The incidence of base substitutions in humans increases with the age of the father, which shows up as an increased incidence of mutational disorders in the children of older fathers. There is a less obvious implication: an extended period of high average paternal age in a population will lead to increased genetic load. We mention some societies that have had high average paternal age for many generations. This may explain some surprising regional differences in recent measurements of deleterious mutations. High average paternal age also influences life history evolution, strengthening selection against mortality in late life while weakening selection against child mortality.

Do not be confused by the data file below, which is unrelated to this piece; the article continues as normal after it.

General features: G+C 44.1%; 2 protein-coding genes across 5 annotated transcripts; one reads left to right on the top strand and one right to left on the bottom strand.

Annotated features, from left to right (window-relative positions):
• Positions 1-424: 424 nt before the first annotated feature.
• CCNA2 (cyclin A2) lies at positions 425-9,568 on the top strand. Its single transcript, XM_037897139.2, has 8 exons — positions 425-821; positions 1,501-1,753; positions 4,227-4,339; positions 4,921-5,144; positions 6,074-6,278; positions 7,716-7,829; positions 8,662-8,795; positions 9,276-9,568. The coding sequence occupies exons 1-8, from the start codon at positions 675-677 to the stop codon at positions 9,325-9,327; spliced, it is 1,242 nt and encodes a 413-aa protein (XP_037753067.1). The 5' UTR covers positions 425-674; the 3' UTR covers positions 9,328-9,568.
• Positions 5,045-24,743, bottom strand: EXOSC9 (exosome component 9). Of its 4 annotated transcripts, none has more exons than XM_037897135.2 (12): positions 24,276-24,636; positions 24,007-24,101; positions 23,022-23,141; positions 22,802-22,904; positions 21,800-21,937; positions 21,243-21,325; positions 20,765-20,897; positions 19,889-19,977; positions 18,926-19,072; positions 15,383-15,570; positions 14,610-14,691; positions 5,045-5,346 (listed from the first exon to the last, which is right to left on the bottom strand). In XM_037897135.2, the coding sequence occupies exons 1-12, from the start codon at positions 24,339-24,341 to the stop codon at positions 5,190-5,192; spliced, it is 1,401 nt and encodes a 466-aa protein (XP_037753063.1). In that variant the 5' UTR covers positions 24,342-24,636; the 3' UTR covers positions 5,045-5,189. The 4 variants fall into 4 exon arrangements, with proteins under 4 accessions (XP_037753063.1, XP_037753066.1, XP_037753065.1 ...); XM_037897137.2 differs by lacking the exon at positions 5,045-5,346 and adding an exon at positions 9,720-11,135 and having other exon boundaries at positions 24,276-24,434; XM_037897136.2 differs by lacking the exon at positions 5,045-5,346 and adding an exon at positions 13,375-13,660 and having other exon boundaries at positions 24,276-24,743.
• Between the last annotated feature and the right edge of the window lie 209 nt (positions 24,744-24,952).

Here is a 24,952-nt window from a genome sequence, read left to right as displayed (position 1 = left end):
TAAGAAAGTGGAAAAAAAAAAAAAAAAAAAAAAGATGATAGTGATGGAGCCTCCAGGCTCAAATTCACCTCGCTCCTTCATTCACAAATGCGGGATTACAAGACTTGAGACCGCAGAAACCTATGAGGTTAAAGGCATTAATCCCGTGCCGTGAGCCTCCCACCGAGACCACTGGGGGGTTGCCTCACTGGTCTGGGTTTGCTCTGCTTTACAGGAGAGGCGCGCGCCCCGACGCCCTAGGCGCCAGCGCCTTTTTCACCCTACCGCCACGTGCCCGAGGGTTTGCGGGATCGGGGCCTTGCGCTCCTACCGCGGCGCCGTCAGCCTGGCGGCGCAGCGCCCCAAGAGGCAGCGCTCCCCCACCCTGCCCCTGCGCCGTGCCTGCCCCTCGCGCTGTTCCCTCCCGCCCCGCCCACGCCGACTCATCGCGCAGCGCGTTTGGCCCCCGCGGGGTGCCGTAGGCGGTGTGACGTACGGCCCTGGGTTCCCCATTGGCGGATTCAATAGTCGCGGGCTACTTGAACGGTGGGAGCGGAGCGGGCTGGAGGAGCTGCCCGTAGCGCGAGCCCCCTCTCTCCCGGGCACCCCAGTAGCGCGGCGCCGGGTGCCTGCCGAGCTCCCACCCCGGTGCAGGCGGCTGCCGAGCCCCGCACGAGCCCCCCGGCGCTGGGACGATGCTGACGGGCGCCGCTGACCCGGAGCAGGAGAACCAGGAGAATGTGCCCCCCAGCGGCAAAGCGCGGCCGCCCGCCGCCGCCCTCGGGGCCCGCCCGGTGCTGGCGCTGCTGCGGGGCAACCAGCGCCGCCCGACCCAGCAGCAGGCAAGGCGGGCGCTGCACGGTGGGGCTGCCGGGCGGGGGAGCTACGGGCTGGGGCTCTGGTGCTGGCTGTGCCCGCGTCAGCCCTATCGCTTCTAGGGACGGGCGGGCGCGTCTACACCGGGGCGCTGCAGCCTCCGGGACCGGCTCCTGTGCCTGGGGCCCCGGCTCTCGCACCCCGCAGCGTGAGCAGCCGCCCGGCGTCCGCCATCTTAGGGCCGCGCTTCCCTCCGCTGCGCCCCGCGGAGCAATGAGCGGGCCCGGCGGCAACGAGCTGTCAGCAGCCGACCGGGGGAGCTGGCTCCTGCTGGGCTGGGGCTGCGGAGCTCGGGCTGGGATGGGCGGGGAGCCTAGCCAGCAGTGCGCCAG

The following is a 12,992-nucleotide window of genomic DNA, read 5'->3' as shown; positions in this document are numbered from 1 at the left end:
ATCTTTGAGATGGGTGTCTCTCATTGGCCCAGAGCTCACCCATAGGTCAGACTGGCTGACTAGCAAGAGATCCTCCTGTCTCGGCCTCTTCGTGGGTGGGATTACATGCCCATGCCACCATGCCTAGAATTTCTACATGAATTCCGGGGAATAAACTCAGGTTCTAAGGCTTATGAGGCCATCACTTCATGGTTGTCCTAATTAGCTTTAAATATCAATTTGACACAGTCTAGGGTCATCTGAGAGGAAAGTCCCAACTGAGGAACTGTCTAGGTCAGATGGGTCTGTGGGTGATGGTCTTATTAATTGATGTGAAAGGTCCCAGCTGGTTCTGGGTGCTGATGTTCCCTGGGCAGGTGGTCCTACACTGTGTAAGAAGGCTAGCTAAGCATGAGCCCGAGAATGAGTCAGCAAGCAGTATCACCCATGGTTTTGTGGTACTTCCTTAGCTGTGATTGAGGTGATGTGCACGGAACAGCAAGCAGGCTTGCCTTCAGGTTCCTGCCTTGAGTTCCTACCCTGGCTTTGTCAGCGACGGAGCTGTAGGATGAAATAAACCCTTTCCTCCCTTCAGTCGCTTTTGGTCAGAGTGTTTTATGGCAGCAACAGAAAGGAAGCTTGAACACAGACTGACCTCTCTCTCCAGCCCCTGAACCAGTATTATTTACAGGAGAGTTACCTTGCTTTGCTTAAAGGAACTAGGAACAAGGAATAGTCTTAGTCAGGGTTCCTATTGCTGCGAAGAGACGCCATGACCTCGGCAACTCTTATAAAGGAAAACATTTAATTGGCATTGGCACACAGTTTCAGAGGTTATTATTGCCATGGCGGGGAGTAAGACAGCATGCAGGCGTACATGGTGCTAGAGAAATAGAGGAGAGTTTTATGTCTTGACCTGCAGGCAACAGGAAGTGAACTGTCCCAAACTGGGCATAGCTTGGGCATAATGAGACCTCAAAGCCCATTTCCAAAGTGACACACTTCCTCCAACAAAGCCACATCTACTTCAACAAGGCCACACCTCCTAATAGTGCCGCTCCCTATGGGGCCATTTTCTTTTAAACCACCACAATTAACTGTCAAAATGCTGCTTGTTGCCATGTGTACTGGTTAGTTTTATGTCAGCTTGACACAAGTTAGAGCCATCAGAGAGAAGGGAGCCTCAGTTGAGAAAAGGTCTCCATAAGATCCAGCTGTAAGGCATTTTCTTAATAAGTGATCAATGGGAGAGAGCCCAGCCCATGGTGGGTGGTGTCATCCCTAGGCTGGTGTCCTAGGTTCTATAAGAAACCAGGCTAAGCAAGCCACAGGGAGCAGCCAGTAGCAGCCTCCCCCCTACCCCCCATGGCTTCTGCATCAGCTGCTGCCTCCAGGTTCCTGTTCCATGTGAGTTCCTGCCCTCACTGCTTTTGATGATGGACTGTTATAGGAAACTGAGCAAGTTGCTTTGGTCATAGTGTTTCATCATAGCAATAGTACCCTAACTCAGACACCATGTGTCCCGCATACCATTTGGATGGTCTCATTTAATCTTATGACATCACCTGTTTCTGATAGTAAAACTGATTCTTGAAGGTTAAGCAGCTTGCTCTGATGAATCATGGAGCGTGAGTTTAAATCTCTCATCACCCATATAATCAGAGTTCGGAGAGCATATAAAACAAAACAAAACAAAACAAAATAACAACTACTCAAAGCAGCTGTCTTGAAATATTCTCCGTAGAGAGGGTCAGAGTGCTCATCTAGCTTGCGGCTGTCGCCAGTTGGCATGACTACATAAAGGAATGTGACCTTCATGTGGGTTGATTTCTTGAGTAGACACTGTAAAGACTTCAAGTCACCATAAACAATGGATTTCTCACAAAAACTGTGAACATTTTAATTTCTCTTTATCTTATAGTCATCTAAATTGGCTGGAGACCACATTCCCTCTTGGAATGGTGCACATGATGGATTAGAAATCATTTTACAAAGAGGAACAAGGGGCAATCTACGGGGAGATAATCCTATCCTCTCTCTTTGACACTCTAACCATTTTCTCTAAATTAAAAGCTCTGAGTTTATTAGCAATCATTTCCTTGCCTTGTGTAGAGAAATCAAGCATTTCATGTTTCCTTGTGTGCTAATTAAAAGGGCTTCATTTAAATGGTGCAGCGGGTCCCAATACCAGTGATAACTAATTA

Cochran, Gregory and Harpending, Henry
"Paternal Age and Genetic Load,"
4, Article 1.
Available at: http://digitalcommons.wayne.edu/humbiol/vol85/iss4/1